Dealing with Passive-Aggression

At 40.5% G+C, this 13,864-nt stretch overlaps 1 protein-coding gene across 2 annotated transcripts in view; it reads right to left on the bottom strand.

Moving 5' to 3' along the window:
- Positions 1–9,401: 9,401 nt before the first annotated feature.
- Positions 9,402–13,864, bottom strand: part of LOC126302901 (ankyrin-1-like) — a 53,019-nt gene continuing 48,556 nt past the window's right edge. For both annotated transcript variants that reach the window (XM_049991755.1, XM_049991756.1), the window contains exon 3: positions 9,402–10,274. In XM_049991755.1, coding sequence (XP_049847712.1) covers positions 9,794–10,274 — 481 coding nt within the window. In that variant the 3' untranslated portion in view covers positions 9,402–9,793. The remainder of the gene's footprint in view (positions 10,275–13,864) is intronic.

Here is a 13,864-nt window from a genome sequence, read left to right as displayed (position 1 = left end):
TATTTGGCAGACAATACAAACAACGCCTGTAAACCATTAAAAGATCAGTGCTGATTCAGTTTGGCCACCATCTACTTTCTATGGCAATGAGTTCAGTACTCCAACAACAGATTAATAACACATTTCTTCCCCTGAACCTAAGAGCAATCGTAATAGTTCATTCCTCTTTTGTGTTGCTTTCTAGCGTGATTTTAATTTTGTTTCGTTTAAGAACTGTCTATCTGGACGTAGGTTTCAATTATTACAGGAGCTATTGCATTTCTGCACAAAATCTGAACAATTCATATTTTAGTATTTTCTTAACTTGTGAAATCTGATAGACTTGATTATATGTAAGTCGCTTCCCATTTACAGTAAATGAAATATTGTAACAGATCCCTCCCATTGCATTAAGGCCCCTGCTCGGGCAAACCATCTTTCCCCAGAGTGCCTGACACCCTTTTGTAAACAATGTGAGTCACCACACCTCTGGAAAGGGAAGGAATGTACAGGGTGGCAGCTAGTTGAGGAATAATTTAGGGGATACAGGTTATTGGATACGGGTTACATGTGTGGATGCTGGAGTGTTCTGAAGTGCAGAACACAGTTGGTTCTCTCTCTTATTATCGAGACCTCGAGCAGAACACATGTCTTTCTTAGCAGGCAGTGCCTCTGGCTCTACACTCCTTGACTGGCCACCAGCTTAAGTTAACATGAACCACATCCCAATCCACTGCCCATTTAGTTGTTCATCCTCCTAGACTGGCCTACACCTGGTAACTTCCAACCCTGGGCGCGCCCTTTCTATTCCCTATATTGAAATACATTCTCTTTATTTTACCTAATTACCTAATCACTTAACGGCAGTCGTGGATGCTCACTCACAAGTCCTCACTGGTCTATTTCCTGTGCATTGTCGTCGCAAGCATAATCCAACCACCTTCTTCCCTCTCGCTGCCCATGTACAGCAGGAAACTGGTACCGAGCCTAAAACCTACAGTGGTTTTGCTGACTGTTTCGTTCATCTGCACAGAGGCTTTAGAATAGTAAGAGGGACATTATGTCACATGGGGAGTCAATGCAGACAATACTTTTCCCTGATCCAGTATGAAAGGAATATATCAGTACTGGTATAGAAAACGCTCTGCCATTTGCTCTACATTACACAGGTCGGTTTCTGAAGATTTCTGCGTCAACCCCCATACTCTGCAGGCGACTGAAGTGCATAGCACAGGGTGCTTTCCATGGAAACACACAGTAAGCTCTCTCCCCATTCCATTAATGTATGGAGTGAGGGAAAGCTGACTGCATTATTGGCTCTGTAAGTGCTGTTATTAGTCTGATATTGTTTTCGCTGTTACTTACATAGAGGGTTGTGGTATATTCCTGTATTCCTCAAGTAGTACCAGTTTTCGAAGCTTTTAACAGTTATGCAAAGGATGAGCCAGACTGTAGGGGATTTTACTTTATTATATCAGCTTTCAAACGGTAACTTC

Instead of getting visibly angry, some people express their hostility in passive-aggressive ways designed to hurt and confuse their target. Most of us will have to deal with passive-aggression from people in our personal and professional lives at one time or another: for example, a roommate who leaves a sweet-yet-scolding note about the one cup that was left unwashed, or the report a colleague keeps "forgetting" to finish. Passive-aggressive behavior can be intensely frustrating for the target, because it’s hard to identify, difficult to prove, and may even be unintentional. Passive-aggression can lead to more conflict and intimacy issues, because we often find it impossible to have a direct and honest conversation about the issues. Nagging or getting angry only puts the passive-aggressive person on the defensive, so that they make excuses and deny any responsibility. Recent research shows some healthier ways to confront passive-aggression and handle relationship conflict.